Get your arena right!

Riding your horse in a great arena is one of the most enjoyable experiences for a horse person

Good Footing Is no Accident™

One of the primary purposes of having a private arena is to enjoy great footing year-round, footing that will be safe and comfortable for you and those who use your facility. Contrary to what those outside the industry might believe, dirt is never just dirt! Footing material, moisture content, and maintenance equipment all play significant roles in making sure your arena facility delivers a great footing and riding experience.

One of the most important things is recognizing a great arena design comes down to three basic design materials issues: 1) Cushion 2) Shear and 3) the resulting Resilience. Everything else doesn't really matter (aside from proper base construction and drainage)," says Mike Powell, Chairman and founder of Riata® as well as the designer of the Riata Arena Drag. The cushion is what breaks the concussion of the foot fall. It makes an arena "feel" soft and the right amount is easy on your horse. Shear is the connectedness of interparticle's that holds the footing together while lateral and downward forces work as your horse moves off the footing. Shear can be felt and seen in how well the horse is able to move off the footing in any direction without having the footing material slide from under their feet making them tenuous, or cause too much impact and causing injury.

"Shear is the connectedness that holds the footing together while lateral and downward forces work "

The amount of shear preferred will vary depending on the type of event. "For example: says Mike, in the reining and cutting world there is a significant need for shear in an arena for several reasons, but not so much shear that you can't do a slide stop. The type of footing materials used and the moisture content can significantly impact the level of footing shear. Sand in an arena is made up of a combination of round or angular particles: if there are mostly round particles, the material will be low-shear and loose, it will tend to slide out from under the horses' action like so many small ball bearings.

"...the material will be low-shear and loose, it will tend to slide out from under the horses' hoof action like so many small ball bearings" 

"Even if it's a highly angular footing material, there's still a variable amount of shear depending on the amount of moisture. There is what I call the 'sweet spot' in every arena. What makes it a great arena is when that sweet spot is wide enough to be resilient, where you have just enough shear, but not so much that it gets clumpy or clods regardless of the moisture content. Some arenas, with expansive minerals in the footing mix are really hard to maintain because the sweet spot is very narrow and requires near perfect moisture content; one of the most common problems in an arena is the wrong mix ratio of clay and sand content in the footing, too much clay and it becomes highly volatile to minor differences in moisture (swells and shrinks), this type of arena does not have resilience and requires constant moisture monitoring and high maintenance attention. As a potential remedy, non angular sand and/or agricultural gypsum (Calcium Sulfate – CaSo4) can he added to your arena to dramatically improve the soil by loosening the footing and widening the sweet spot.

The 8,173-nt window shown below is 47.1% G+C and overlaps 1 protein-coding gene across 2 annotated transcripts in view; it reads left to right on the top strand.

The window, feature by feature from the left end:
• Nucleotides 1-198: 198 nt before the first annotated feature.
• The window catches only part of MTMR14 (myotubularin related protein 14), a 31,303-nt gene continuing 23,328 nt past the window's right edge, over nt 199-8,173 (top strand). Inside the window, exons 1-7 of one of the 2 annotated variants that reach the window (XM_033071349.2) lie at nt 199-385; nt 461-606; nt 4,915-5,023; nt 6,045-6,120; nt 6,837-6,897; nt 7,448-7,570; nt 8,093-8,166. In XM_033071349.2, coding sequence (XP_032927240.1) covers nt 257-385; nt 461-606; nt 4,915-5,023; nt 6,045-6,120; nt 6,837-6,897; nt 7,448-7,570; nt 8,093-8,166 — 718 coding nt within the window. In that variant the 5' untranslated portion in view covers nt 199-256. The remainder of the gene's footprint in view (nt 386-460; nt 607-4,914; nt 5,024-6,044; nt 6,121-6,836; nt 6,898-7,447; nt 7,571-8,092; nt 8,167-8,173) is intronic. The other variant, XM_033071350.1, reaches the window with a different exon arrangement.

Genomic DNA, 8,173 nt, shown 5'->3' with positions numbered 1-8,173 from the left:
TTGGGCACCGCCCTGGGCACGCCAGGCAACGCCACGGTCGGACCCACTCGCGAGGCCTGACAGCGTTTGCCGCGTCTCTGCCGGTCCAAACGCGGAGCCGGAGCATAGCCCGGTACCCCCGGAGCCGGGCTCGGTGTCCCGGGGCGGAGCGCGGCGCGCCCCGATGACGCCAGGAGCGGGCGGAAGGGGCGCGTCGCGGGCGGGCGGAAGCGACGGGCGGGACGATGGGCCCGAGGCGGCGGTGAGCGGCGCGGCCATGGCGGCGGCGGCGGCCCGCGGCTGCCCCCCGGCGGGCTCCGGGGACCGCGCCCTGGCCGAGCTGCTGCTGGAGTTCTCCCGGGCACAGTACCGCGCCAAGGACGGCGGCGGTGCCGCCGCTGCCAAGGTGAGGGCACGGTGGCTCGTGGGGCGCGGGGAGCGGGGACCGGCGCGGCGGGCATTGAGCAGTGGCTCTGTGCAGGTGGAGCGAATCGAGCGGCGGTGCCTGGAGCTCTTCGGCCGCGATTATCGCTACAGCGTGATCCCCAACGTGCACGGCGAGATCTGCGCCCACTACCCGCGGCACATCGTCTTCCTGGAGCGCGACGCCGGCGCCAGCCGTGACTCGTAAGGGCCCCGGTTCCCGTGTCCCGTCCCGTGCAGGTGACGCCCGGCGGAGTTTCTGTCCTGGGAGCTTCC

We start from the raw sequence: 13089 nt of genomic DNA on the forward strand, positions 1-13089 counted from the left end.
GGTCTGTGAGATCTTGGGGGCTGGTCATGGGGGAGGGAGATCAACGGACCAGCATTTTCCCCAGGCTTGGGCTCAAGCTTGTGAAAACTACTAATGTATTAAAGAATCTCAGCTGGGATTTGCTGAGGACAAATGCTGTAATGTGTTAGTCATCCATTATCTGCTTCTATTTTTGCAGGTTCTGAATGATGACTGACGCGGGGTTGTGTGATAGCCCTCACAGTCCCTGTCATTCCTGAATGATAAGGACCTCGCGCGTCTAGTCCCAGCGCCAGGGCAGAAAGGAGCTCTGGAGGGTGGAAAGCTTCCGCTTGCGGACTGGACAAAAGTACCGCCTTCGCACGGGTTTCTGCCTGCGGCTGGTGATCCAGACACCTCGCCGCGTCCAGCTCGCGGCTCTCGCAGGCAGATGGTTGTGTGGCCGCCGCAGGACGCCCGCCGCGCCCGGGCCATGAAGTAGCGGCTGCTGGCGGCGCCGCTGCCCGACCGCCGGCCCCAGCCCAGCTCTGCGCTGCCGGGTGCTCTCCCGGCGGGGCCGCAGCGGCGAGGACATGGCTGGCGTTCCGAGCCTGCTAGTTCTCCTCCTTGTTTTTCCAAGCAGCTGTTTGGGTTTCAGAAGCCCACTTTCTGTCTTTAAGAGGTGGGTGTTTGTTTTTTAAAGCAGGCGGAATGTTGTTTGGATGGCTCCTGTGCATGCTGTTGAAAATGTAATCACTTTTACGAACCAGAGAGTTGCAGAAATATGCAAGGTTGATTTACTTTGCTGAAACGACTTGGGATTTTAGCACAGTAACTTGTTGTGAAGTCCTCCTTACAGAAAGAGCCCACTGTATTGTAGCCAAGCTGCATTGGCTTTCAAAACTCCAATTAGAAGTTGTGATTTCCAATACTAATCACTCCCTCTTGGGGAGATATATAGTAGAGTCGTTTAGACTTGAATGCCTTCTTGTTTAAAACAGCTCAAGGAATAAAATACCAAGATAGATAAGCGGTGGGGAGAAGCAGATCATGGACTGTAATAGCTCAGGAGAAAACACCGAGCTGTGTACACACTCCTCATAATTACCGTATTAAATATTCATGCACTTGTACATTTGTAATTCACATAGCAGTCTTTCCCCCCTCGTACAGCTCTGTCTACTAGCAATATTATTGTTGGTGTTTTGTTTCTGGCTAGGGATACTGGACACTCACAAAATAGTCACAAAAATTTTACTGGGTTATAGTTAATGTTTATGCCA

Pelleted Gypsum - Fastest acting, Low dust, free flowing Broadcast with any fertilizer spreader

Soil Texture Test
Before you go to the expense of amending your soil, make sure you are correct.  You can perform a simple soil hydrometer test on your arena footing using a Mason Jar.   You will quickly see the basic makeup of your arena footing material - The percentage of Clay, Silt and Sand.  You can also contact your local soils engineer and get a more detailed test report which is usually very affordable and fast.

"(arenas with high clay) are hard to maintain because the sweet spot is very narrow and requires near perfect moisture content"

Mike says that many footing complaints he hears are because the arena has either too much clay or too much round sand content. "You can get a lot better shear by putting some angular material in with your round sand, and that could be in the form of angular sand or decomposed granite. Then, even with varying moisture content, you’ll have a really good footing mix that's easy to maintain, it has a wider sweet spot, so it will matter less if it's a little dry or a little moist -Again, that's what we mean by a resilient arena: it will be more forgiving and enjoyable to ride in and require less maintenance. Because of the wider sweet spot, it feels great more of the time, and that means more satisfied riders, horses and safer conditions in the arena."

"...a really good footing mix that's easy to maintain, it has a wider sweet spot so it will matter less if it's a little dry or a little moist -Again, that's what we mean by a resilient arena" 

When the right materials and moisture content are in place, the equipment used to maintain the arena becomes paramount. The first thing is you've got to have a tool that has all the phases necessary to maintain an arena without being complex to operate. Many tools on the market are modified seed-bed preparation tools and are not suitable for arena use; they may even damage the arena base. Using a tool designed to condition the footing above the base but never undermine the base itself will result in less maintenance, cost, lower risk, and more consistently great footing.

Arena Drag Footing Maintenance
Riata Arena Drag Design Features
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₁ Special Thanks to Parker Slavin for use of the Arena Image!